After talks regarding the issue of abducted Japanese nationals in North Korea have stalled the past years, the Japanese government has confirmed that it will hold a summit with the reclusive state next week in Stockholm, Sweden. The administration of Japanese Prime Minister Shinzo Abe hopes that the talks will finally hasten discussion and resolutions on the kidnappings that happened decades ago.
While North Korea’s regard of Japan has been unstable the past months, these three-day governmental talks shows how the communist country has softened its stance on Japan in recent months. The meeting is a follow-up after talks that were completed 16 months ago, where the two met regarding various topics including the abduction issue and North Korea’s nuclear weapon program. Japan expressed outrage against North Korea when the latter admitted a decade ago to kidnapping 13 Japanese nationals in the 1970s and 80s to train them as spies. Some of those abducted were able to return to Japan while North Korea maintained that the others have died but gave no evidence on their deaths. Foreign Minister Fumio Kishida will attend the governmental-level meetings and announced that while the nuclear program is part of the agenda, the issue of the kidnappings remains top priority in the discussions.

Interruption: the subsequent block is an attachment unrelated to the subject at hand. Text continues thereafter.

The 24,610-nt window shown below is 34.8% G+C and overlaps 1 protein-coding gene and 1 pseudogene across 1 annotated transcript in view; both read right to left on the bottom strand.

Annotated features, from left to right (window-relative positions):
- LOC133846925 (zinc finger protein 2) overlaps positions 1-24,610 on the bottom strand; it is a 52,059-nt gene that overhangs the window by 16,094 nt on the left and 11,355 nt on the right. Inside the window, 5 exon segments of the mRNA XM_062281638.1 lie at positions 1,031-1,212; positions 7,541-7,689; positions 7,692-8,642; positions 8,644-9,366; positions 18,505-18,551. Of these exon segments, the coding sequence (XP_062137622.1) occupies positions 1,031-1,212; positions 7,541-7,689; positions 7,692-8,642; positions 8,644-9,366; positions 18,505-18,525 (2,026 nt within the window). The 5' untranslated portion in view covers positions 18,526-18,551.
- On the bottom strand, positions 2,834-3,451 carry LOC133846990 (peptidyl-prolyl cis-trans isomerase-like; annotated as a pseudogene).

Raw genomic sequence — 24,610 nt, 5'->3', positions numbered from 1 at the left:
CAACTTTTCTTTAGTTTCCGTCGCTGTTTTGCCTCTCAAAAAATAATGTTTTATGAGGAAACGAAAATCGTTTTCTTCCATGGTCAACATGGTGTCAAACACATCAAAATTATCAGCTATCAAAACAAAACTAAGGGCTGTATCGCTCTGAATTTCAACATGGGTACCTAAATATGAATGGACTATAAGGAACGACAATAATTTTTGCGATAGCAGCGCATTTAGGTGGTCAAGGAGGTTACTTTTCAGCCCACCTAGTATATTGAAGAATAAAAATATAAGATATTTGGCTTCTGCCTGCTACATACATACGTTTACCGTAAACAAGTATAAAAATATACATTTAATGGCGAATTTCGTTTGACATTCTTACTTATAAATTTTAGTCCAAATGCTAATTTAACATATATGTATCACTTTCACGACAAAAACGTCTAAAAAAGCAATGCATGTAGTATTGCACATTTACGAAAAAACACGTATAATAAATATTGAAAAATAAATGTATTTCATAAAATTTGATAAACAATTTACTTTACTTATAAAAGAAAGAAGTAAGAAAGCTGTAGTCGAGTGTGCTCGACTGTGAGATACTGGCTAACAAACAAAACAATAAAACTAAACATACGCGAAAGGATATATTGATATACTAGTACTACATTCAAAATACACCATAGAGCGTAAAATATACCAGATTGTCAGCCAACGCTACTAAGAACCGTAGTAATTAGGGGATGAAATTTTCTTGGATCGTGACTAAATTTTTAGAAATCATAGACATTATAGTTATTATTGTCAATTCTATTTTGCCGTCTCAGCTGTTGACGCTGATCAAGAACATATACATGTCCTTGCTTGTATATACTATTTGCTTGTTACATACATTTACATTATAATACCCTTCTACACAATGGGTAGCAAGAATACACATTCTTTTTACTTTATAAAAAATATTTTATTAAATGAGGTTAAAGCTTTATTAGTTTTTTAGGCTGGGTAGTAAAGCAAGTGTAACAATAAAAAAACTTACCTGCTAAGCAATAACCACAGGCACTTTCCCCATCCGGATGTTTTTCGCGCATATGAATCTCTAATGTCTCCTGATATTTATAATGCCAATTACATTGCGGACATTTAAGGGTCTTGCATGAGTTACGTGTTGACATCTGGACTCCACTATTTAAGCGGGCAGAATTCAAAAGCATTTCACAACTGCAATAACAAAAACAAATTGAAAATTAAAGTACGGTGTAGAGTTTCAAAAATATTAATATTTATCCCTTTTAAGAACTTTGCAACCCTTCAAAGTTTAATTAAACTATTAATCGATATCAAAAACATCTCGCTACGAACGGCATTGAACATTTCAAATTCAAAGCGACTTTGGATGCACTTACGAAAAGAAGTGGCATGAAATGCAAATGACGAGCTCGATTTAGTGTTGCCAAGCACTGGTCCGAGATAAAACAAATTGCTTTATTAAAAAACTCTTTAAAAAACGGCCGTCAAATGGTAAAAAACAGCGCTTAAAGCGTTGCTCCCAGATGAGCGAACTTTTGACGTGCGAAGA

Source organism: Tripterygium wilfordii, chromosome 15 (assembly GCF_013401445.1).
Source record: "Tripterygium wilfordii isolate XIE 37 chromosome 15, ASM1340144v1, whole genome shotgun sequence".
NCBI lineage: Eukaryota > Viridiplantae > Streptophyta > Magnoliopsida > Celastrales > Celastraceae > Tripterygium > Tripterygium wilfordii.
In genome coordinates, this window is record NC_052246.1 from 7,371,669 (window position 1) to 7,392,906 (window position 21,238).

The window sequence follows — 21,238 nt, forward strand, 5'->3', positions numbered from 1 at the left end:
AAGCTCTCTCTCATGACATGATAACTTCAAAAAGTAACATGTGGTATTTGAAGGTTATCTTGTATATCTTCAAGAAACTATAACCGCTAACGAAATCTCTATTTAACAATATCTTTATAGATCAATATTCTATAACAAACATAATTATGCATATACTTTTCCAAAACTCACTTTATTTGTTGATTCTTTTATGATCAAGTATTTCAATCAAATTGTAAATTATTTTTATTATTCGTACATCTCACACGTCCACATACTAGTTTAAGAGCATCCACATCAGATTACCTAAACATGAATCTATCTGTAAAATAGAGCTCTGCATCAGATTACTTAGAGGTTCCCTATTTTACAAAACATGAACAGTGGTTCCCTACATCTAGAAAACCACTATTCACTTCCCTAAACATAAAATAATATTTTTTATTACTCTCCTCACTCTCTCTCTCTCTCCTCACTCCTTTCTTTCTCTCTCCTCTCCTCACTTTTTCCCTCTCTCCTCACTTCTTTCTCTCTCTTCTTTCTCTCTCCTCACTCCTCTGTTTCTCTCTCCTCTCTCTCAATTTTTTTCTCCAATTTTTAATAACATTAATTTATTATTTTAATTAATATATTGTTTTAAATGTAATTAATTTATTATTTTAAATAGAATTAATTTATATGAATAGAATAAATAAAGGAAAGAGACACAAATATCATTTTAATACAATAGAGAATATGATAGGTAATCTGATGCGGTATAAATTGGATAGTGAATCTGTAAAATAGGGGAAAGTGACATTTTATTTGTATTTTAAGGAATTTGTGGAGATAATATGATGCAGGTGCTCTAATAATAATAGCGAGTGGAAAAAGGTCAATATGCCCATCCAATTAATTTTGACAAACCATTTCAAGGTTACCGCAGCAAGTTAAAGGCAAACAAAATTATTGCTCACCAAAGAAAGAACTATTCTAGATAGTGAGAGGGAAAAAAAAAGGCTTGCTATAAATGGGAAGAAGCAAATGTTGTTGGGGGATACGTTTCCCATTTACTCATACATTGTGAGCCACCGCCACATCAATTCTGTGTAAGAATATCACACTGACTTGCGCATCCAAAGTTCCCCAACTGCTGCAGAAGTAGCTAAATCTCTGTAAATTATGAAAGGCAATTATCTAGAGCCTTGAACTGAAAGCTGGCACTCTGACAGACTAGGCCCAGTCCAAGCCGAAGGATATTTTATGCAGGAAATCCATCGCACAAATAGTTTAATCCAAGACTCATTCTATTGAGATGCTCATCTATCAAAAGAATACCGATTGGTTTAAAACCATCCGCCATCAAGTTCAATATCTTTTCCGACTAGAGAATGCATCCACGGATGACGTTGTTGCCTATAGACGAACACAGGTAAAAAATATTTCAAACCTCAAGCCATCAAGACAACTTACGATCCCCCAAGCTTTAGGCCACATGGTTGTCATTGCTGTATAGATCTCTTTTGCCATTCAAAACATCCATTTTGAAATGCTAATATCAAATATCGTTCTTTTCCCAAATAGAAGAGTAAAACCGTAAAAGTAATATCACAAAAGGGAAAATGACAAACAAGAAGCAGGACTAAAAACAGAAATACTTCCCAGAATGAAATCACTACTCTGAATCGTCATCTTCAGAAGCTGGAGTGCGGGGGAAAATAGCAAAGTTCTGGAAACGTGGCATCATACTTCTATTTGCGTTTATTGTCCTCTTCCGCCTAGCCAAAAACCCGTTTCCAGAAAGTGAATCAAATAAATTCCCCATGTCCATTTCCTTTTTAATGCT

Japan touched on the issue of North Korea’s ballistic missile testing and the threat it poses during their last meeting. North Korea for its part has demanded that Japan compensate them for the suffering they have endured during its colonial rule of the Korean Peninsula in the early years of the 20th century. The two nations have yet to come to an agreement on these matters and they hope to discuss it lengthily in the meetings next week.
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